M.2 SSDs and heat have been an ongoing issue for a while now. They don’t always need to worry about heat, but they often end up in areas like behind a motherboard where there is no airflow or right under your hot video card that is spewing out heat from the bottom right on to the drive. Motherboards have added heatsinks but a lot of them are more like metal covers that hold heat in. On our Crush build a few years ago I had issues with our drive overheating and adding small stick on heatsinks was the solution. That said when heat isn’t an issue heatsinks aren’t needed at all. But all of this has ended up with a few companies bringing out SSDs with heatsinks like the SN750 that I took a look at. Well, Viper Gaming sent over their VPN100 a while back and today I’m going to check it out and see how the drive performs as well as how well the heatsink it ships with performs.

Product Name: Viper Gaming VPN100 512GB

Review Sample Provided by: Patriot/Viper Gaming

Written by: Wes Compton

Pictures by: Wes Compton

Amazon Affiliate Link: HERE



Photos and Features

Before taking a look at the VPN100 I did have to get it out of the packaging. The box has a nice picture of the drive on the front that shows the heatsink really well. Even better the front of the box has most of the information you might be interested in including a large sticker with the capacity. In our case, they sent the 512GB capacity drive. Above that they have the read and write speeds listed.  The front also opens up and shows the drive inside the box and on the inside of the flap they talk a little about the drives external thermal sensor and the heatsink. Around on the back there isn’t too much. They repeat the drive speeds and kindof touch on the capacities available and show that this is an NVMe PCIe Gen3 device running at x4. But all of that info is just repeated over and over across the entire back in different languages.

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Inside of the packaging, the drive itself comes in a plastic tray with a top. It is well protected and the plastic tray is what allowed for the window on the front of the box. This packaging is different from normal M.2 drives because of the heatsink. It had to be much thicker.

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So unlike a lot of the SSDs with heatsinks, the VPN100 comes with its heatsink preinstalled. Because of that I didn’t get the chance to take a closer look at the goods under it. What do we know though is it in running a Phison PS5012-E12 controller with Toshiba 64-Layer 3D TLC NAND. On our 512GB model that is split up across two NAND but from the looks of the drive it isn’t configured for additional chips so the larger 1TB and 2TB models are just running larger NAND capacities. On top of all of that for cooling Viper Gaming went crazy with a thick aluminum heatsink in all black with the Viper logo in the middle. The top of the heatsink has 5 slices on each side.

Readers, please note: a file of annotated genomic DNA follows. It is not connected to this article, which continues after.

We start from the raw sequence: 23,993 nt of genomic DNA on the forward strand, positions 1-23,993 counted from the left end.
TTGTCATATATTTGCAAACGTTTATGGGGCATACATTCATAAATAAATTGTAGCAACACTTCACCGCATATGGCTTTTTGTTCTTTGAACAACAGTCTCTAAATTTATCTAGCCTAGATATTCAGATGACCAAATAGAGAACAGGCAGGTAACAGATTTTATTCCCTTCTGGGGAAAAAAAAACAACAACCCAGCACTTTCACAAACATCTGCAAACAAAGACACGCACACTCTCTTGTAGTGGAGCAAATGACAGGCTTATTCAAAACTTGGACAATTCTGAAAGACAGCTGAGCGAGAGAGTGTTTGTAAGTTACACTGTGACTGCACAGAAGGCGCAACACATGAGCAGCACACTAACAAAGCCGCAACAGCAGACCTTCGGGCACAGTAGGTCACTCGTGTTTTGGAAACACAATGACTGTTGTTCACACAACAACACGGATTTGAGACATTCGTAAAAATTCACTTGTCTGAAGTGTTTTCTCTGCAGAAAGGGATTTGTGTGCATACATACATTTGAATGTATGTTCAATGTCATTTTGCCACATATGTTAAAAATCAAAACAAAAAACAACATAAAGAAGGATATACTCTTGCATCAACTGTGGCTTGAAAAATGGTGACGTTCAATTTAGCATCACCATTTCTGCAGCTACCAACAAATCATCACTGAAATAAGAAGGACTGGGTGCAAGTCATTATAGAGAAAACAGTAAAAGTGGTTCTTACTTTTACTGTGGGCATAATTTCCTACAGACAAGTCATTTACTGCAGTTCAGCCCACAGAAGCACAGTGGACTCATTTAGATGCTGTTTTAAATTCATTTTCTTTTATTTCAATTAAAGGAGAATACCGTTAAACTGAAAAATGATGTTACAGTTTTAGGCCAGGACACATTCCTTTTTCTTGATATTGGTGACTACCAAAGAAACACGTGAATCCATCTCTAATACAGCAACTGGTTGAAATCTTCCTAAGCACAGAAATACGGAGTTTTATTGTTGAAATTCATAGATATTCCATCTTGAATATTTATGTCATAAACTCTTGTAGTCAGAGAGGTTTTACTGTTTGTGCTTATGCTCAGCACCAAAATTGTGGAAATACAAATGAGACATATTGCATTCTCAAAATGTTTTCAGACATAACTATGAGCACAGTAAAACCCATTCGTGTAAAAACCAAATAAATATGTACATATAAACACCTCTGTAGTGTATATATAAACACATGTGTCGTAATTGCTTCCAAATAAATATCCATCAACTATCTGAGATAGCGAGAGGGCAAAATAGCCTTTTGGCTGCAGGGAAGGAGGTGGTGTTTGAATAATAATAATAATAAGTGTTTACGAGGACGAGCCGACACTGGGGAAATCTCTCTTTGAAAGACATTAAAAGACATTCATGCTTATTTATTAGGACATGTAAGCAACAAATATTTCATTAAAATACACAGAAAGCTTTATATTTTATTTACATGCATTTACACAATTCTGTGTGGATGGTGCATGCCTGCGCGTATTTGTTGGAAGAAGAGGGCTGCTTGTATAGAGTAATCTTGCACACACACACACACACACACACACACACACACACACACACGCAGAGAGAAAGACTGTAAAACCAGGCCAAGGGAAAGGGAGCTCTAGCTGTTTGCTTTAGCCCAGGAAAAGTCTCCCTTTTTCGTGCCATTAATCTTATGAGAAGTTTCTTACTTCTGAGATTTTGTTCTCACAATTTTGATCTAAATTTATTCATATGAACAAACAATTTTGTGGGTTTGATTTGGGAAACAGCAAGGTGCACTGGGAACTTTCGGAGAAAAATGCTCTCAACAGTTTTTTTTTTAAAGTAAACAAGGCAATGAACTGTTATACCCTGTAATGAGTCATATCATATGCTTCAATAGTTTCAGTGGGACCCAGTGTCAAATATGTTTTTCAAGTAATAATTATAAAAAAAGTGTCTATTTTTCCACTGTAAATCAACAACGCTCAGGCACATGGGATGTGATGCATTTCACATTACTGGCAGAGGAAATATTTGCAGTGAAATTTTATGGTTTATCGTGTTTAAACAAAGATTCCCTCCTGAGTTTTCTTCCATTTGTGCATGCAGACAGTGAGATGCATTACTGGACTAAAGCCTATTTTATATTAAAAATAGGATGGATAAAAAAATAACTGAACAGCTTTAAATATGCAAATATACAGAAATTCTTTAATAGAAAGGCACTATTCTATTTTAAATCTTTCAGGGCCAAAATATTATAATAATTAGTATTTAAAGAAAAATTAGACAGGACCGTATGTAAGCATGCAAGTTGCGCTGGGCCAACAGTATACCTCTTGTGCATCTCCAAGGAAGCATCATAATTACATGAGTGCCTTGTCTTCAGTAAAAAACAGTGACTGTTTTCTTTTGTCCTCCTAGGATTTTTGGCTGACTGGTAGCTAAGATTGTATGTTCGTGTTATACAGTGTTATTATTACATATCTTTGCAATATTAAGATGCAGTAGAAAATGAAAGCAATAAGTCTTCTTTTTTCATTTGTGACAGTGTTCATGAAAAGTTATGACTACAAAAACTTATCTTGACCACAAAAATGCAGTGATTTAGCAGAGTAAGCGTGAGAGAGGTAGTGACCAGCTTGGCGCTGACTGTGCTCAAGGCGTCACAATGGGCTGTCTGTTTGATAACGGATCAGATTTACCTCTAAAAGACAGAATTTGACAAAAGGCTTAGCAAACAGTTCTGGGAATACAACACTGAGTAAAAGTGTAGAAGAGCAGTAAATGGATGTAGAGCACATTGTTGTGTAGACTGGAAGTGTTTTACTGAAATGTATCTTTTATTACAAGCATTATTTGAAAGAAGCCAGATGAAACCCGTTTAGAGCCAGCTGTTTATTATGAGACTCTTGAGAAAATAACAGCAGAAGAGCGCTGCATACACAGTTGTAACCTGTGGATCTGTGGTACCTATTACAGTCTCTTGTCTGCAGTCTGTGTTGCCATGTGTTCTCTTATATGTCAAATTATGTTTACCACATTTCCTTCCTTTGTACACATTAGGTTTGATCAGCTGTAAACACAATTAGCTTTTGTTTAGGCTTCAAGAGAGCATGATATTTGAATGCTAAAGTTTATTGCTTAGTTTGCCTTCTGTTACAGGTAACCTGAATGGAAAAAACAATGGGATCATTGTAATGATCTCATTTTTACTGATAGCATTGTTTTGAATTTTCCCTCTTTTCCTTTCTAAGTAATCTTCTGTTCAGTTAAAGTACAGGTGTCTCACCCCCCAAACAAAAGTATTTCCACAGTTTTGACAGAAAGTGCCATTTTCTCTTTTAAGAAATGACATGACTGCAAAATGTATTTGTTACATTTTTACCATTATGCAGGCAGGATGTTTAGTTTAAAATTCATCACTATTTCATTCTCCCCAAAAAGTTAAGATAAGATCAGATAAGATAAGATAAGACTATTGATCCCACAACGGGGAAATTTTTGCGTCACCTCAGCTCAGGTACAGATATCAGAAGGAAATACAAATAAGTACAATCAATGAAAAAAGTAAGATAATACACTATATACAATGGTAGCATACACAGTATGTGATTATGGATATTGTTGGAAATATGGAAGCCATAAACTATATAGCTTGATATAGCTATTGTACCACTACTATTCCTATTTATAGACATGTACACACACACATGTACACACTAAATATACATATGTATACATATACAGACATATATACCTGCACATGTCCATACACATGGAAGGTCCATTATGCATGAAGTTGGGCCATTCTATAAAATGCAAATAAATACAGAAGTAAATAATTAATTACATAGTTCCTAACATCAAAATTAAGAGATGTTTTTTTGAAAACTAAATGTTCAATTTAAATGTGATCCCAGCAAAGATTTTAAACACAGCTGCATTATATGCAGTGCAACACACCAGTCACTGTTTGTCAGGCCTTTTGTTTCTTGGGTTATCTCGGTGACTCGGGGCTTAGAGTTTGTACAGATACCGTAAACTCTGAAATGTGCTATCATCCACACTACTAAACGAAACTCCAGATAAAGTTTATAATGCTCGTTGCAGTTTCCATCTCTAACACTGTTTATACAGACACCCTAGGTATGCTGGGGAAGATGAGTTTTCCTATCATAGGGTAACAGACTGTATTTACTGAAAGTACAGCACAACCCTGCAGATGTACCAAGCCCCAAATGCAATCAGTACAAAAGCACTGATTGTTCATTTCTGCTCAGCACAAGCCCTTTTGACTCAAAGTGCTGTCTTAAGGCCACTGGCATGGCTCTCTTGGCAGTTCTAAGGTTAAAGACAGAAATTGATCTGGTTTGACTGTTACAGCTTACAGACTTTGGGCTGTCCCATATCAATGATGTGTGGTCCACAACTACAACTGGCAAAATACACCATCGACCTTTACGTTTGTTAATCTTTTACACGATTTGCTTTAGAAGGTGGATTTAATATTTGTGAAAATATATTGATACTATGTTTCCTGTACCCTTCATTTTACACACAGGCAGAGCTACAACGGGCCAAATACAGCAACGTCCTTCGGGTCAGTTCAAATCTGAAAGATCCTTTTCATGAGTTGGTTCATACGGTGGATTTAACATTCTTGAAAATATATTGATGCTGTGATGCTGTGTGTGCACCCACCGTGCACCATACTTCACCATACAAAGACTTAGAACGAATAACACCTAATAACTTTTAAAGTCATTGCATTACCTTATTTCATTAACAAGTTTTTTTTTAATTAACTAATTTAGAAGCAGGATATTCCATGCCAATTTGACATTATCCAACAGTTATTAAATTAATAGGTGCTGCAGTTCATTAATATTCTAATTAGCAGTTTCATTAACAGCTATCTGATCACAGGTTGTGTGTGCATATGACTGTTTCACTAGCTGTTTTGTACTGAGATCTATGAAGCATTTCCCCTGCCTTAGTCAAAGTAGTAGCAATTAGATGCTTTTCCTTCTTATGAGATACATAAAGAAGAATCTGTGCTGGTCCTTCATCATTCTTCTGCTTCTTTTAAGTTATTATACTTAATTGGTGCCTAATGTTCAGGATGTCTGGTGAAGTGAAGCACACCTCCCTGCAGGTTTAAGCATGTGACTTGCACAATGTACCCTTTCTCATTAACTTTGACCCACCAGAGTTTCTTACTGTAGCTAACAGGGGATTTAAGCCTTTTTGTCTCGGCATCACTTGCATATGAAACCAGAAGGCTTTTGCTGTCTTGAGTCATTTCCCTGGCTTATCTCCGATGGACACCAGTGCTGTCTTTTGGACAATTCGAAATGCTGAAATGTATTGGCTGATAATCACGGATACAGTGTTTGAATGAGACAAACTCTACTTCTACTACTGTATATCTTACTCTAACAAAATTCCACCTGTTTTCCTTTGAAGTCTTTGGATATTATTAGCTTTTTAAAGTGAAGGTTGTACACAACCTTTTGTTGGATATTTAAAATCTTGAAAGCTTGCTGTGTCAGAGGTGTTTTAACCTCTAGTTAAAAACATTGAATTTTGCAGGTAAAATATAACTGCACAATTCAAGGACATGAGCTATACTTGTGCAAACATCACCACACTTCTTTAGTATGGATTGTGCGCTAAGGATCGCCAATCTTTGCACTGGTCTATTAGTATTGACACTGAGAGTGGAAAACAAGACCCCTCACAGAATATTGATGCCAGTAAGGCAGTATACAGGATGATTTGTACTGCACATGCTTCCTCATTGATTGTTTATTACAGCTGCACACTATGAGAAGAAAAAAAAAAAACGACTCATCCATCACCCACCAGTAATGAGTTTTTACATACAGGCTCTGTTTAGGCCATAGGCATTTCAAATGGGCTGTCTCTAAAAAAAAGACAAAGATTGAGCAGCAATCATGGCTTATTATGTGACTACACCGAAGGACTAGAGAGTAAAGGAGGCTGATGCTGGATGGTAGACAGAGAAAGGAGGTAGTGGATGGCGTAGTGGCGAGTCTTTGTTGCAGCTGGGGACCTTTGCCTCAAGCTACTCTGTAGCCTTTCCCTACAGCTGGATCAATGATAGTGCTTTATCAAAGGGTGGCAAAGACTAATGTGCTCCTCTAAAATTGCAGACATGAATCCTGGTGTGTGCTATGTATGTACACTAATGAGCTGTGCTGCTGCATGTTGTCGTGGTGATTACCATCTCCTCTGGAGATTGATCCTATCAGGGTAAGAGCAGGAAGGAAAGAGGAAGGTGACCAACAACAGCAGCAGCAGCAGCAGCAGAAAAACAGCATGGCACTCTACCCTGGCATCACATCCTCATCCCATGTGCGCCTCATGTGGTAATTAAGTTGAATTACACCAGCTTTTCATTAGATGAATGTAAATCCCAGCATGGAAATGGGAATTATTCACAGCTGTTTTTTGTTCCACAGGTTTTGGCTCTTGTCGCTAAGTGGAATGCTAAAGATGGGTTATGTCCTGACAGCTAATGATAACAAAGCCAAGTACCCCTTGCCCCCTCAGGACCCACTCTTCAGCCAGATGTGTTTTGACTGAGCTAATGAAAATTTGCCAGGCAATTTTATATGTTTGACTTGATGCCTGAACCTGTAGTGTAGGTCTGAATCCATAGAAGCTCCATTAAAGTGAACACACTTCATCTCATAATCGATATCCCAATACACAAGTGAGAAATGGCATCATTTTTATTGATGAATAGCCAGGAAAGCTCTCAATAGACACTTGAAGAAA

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It isn’t until you look at the drive from the end that you finally can see everything the heatsink has going on. This is actually an extruded design with fins on the inside as well as the cut vents on top. This layout is more like a traditional heatsink than what most of the other M.2 drives with heatsinks have going on. Even the SN750 has a thick aluminum heatsink but its fins are only on the top edge with most of the heatsink being solid aluminum.

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The only thing I don’t like about the VPn100’s aesthetics is they attached that big black heatsink to a blue PCB. Thankfully the bottom of the drive isn’t visible when installed but it is odd the PCB isn’t black to match. The back of the drive has nothing on the PCB, no chips, resisters, or diodes. They used the space to hide the information sticker on it. This includes the Viper Gaming logo and the model name along with the capacity in the largest font. All of the normal required certification logos are there as well. The serial number is actually on a second smaller sticker also on the back and it has a small QR code for scanning the serial number if needed.

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I pulled out the WD Black SN750 with the heatsink just for some comparison shots between the two. I do still think that the NS750 with its EK designed heatsink is the best looking drive out there. The heatsink on the VPN100, however, is a lot more like a traditional heatsink and because of that it is a lot thicker. The height difference isn’t much of an issue as far as clearance goes in most situations. With both drives you have to be aware of what motherboard you are using or you have to not reinstall the M.2 cover on some of the higher-end motherboards. The extra thickness would put the VPN100 a little close to video cards if you install it under one, but I don’t think it will run into the card itself.